A pro-democracy shop in Tsuen Wan has scrapped plans to become a polling station in this weekend’s primary election for democrats after the property managers warned their participation could violate the tenancy agreement.

Located inside Citywalk shopping mall, Sogno Gelato is known for serving “tear gas flavoured” gelato and offering support to protesters last year. Its owners wrote on Facebook that at around 7 pm on Wednesday, they received a letter from Sino Group requesting they scrap plans to help host the primaries.

Sogno Gelato
Sogno Gelato. Photo: Wikicommons.

The letter cited a clause in the agreement mandating owners to use the shop only for the “retail sale and display of gelato” and related products.

“We would consider usage of the Premises as a polling station a breach of the permitted use under the Tenancy Agreement,” it added.

The primaries are intended to select pro-democracy candidates to run in September’s legislative election. They were organised by law professor Benny Tai, ex-lawmaker Au Nok-hin, the Hong Kong Public Opinion Research Institute and political group Power for Democracy. There are set to be 250 polling stations.

Sogno Gelato wrote that owners sought legal advice and consulted Tai and Tsuen Wan District Councillor Lau Cheuk-yu before deciding to pull out: “Our shop extremely regrets being unable to serve Hong Kong people,” it read. “Thank you to everyone for your continued support.”

HKFP has contacted Sino Group property company for comment.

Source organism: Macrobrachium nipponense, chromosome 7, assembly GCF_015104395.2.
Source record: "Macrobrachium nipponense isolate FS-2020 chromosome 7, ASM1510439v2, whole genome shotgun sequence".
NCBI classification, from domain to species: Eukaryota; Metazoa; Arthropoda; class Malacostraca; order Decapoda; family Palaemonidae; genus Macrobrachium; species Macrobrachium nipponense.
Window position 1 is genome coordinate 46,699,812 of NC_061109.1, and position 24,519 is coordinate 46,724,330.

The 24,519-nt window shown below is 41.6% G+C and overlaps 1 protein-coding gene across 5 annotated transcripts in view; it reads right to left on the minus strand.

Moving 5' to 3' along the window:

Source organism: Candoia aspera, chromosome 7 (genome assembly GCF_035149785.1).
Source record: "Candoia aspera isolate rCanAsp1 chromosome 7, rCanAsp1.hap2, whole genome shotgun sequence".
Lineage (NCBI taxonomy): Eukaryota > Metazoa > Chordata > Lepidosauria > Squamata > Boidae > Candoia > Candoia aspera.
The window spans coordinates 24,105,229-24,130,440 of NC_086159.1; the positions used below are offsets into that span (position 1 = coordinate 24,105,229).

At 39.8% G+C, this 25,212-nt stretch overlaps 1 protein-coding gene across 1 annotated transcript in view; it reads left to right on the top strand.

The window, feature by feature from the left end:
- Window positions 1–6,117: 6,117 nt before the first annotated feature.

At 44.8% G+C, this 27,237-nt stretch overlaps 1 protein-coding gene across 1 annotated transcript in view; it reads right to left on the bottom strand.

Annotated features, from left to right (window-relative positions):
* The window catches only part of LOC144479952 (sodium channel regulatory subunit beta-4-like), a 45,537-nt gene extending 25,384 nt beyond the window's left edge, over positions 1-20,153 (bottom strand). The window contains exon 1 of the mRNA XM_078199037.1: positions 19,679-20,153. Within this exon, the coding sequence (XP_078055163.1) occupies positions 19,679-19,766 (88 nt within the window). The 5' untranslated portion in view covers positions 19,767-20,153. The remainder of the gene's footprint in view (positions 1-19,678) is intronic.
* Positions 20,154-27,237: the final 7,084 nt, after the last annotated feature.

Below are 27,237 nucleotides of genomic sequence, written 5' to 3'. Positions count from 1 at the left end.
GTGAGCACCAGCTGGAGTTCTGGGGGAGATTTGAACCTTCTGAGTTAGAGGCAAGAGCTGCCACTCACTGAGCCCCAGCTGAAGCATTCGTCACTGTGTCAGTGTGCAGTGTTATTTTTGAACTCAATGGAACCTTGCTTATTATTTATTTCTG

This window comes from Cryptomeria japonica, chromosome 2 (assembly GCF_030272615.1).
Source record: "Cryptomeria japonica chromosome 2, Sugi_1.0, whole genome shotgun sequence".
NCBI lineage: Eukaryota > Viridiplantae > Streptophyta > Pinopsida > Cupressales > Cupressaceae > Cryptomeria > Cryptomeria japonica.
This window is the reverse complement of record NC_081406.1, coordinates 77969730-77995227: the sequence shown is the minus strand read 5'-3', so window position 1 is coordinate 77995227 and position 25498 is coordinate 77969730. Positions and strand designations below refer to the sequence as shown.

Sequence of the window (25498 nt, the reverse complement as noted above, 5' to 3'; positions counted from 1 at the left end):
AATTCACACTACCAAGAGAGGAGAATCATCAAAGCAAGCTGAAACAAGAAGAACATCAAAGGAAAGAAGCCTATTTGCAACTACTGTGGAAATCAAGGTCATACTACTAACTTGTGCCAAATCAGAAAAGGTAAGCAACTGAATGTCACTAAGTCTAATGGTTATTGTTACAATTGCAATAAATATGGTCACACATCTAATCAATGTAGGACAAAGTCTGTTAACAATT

District councillors warned

The Housing Authority (HA) on Friday sent out a mass letter saying all district councillors were barred from using their offices as polling stations or for any purposes other than related to district council activities.

district council election 2019 november 24 (9) (Copy)
Lek Yuen Estate, Shatin. File photo: May James/HKFP.

It added the HA may take action against district councillors found to have violated terms in their rental contracts, including use of their units for purposes other than those stated in the agreement. It also urged them to avoid organising events that would attract large crowds, citing public health concerns arising from the coronavirus outbreak.

The letter referenced a press release on Tuesday in which the Home Affairs Bureau warned district councillors who use their offices for purposes unrelated to their original purpose cannot reimburse their expenses.

Jennifer Creery is a Hong Kong-born British journalist, interested in minority rights and urban planning. She holds a BA in English at King's College London and has studied Mandarin at National Taiwan University.